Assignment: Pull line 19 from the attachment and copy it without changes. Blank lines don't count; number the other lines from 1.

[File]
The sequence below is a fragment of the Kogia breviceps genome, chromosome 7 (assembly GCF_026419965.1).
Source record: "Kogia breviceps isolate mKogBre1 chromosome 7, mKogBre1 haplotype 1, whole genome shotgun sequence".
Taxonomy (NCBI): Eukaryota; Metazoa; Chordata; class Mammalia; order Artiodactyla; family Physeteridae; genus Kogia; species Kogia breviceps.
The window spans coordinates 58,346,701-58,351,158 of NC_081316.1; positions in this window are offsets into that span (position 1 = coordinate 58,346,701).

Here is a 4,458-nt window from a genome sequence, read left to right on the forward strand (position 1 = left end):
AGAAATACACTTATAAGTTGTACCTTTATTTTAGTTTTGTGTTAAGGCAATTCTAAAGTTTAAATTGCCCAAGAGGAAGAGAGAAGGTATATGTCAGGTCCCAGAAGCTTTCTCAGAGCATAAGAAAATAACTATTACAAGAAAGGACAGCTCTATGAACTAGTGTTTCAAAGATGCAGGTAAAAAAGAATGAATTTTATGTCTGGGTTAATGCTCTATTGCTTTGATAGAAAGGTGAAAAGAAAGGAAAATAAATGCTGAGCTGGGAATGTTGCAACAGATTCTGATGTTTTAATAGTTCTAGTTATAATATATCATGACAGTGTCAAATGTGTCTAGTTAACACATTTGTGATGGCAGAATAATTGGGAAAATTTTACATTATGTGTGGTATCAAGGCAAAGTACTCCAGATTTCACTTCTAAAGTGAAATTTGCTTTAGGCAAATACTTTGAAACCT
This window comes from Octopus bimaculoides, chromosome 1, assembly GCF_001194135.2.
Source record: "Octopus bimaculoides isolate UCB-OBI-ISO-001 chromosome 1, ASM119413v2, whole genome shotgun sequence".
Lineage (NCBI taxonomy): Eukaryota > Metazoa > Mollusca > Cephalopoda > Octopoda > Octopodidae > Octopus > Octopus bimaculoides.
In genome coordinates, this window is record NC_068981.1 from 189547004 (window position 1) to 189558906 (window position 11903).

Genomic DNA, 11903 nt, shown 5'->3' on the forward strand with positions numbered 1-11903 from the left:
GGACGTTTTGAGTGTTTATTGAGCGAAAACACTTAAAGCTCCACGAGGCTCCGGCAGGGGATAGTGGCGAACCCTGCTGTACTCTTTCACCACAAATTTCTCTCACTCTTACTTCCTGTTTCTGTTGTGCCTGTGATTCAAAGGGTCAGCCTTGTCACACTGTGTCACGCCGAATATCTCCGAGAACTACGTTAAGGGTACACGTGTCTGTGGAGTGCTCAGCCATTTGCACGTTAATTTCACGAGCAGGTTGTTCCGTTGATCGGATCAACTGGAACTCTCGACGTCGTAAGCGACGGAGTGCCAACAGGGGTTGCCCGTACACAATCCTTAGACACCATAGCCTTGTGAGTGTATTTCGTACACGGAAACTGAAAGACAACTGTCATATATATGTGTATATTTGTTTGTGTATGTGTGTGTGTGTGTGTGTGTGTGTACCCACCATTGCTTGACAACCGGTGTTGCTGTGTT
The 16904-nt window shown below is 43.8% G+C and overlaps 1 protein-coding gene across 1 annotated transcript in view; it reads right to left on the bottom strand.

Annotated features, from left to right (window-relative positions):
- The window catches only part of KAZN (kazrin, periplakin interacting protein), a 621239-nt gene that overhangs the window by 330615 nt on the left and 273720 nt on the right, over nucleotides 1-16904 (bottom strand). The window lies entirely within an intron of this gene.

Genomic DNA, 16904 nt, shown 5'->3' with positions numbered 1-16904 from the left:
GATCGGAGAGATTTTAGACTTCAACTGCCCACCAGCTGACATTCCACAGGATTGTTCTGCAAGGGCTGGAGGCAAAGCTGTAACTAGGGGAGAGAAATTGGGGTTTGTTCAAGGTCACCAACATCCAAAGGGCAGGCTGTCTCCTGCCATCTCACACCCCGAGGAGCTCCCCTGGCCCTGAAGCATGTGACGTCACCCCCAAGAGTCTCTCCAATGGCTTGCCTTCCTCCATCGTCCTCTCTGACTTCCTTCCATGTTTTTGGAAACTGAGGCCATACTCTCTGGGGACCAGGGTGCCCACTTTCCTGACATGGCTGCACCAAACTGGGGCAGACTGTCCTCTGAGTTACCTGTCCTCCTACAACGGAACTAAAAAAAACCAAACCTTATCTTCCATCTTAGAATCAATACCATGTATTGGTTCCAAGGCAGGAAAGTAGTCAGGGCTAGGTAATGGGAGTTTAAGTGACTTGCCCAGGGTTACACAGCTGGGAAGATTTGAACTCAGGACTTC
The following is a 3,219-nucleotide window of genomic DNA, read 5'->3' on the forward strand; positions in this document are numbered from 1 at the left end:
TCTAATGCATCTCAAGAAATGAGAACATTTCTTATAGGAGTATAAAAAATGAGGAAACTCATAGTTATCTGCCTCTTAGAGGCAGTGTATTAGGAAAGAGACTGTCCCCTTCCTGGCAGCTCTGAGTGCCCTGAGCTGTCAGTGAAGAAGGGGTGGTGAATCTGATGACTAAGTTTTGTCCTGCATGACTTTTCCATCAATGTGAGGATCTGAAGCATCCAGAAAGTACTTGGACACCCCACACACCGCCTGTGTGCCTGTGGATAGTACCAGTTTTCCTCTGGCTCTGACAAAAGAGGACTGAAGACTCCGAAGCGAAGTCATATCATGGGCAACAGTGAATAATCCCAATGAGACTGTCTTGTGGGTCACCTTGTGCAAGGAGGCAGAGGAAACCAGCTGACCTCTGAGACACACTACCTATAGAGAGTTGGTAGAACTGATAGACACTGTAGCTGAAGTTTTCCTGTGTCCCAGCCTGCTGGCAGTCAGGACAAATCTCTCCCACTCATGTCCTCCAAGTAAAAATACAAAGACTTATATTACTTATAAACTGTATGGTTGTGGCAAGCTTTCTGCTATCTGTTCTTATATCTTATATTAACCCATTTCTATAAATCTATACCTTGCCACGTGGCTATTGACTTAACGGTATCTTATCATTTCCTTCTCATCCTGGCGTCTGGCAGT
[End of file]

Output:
TCTAATGCATCTCAAGAAATGAGAACATTTCTTATAGGAGTATAAAAAATGAGGAAACTCATAGTTATCTGCCTCTTAGAGGCAGTGTATTAGGAAAGAGACTGTCCCCTTCCTGGCAGCTCTGAGTGCCCTGAGCTGTCAGTGAAGAAGGGGTGGTGAATCTGATGACTAAGTTTTGTCCTGCATGACTTTTCCATCAATGTGAGGATCTGAAGCATCCAGAAAGTACTTGGACACCCCACACACCGCCTGTGTGCCTGTGGATAGTACCAGTTTTCCTCTGGCTCTGACAAAAGAGGACTGAAGACTCCGAAGCGAAGTCATATCATGGGCAACAGTGAATAATCCCAATGAGACTGTCTTGTGGGTCACCTTGTGCAAGGAGGCAGAGGAAACCAGCTGACCTCTGAGACACACTACCTATAGAGAGTTGGTAGAACTGATAGACACTGTAGCTGAAGTTTTCCTGTGTCCCAGCCTGCTGGCAGTCAGGACAAATCTCTCCCACTCATGTCCTCCAAGTAAAAATACAAAGACTTATATTACTTATAAACTGTATGGTTGTGGCAAGCTTTCTGCTATCTGTTCTTATATCTTATATTAACCCATTTCTATAAATCTATACCTTGCCACGTGGCTATTGACTTAACGGTATCTTATCATTTCCTTCTCATCCTGGCGTCTGGCAGT